Interested in hearing other’s thoughts and opinions on this.

Thanks!
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Old 02-25-2018, 04:45 PM   #2
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Have not done the Loop, so I can't speak to the best boat for the job, but I have repowered, diesel to diesel. My first thought in your situation, since you like the boat and the engines run fine, is to keep things as-is. Yes you will pay more for fuel and be less efficient, but cost-wise, you'll likely be ahead at the end of the day. The repower you are considering, gas to diesel, will be much more expensive and time consuming than you plan, guaranteed. Worse, much of the cost won't be recoverable when you sell the boat. My $.02 if you must have diesel is buy another boat so powered. Or stay with your status quo.
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Old 02-25-2018, 05:17 PM   #3
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Good advice from Ken.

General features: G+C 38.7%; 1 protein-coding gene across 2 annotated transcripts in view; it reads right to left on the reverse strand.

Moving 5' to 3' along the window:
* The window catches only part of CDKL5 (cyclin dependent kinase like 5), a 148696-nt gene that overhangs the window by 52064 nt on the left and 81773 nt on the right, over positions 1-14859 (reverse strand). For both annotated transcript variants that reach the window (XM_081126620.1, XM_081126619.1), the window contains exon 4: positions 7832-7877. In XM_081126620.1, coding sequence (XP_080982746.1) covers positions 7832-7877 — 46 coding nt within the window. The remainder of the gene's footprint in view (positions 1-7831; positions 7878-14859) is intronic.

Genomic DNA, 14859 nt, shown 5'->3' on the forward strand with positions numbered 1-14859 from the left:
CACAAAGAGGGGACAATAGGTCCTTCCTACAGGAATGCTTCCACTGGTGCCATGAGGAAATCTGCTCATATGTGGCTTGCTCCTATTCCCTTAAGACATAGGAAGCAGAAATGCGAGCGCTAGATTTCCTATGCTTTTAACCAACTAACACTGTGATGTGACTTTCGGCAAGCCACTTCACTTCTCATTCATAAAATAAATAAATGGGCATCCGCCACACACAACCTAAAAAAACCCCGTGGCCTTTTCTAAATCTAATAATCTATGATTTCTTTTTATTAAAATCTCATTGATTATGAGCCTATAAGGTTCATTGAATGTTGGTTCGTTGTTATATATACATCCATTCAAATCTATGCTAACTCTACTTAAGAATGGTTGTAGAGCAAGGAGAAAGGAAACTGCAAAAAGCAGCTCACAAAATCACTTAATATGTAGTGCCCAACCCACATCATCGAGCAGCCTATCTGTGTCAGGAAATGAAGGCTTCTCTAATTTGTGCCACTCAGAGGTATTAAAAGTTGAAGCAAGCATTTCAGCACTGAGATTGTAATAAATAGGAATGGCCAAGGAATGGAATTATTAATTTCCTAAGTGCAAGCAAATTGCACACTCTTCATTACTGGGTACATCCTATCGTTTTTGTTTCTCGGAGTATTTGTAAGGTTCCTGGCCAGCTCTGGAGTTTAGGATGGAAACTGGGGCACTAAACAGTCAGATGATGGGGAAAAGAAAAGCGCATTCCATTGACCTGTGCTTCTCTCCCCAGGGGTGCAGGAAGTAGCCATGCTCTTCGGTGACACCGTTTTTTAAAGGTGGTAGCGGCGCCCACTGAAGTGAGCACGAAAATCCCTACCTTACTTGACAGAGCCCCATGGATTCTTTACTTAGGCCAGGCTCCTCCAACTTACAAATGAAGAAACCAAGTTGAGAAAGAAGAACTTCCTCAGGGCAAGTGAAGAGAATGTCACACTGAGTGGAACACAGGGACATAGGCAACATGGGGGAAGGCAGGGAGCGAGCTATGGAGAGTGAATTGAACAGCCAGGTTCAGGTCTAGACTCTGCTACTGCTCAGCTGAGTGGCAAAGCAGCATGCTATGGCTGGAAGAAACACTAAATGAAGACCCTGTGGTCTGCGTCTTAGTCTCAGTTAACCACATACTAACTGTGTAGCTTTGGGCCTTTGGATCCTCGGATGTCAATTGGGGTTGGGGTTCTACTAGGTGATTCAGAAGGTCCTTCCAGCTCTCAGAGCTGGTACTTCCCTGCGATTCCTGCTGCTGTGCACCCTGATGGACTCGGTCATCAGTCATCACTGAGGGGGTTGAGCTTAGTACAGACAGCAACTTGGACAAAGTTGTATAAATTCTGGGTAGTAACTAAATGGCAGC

There are two ways to repower with diesel, and for both of them the numbers just don't add up:

You can put some small diesels in, say a couple of 75 hp Yanmars which will push you fine to hull speed. You will spend close to $75,000 to do so and when you sell the boat you will get zero back and maybe less since small diesels in a big boat are not what the market wants. Fine for doing the loop, but how many buyers have that in mind.

Your new diesels will get maybe 2 mpg at 8 kts. Your old gassers maybe 1 mpg. So if you do the full loop's 6,000 miles you will burn 3,000 gallons of diesel or 6,000 gallons of gasoline. That extra 3,000 gallons would cost you about $10,000, about 15% of the cost of the diesel repower.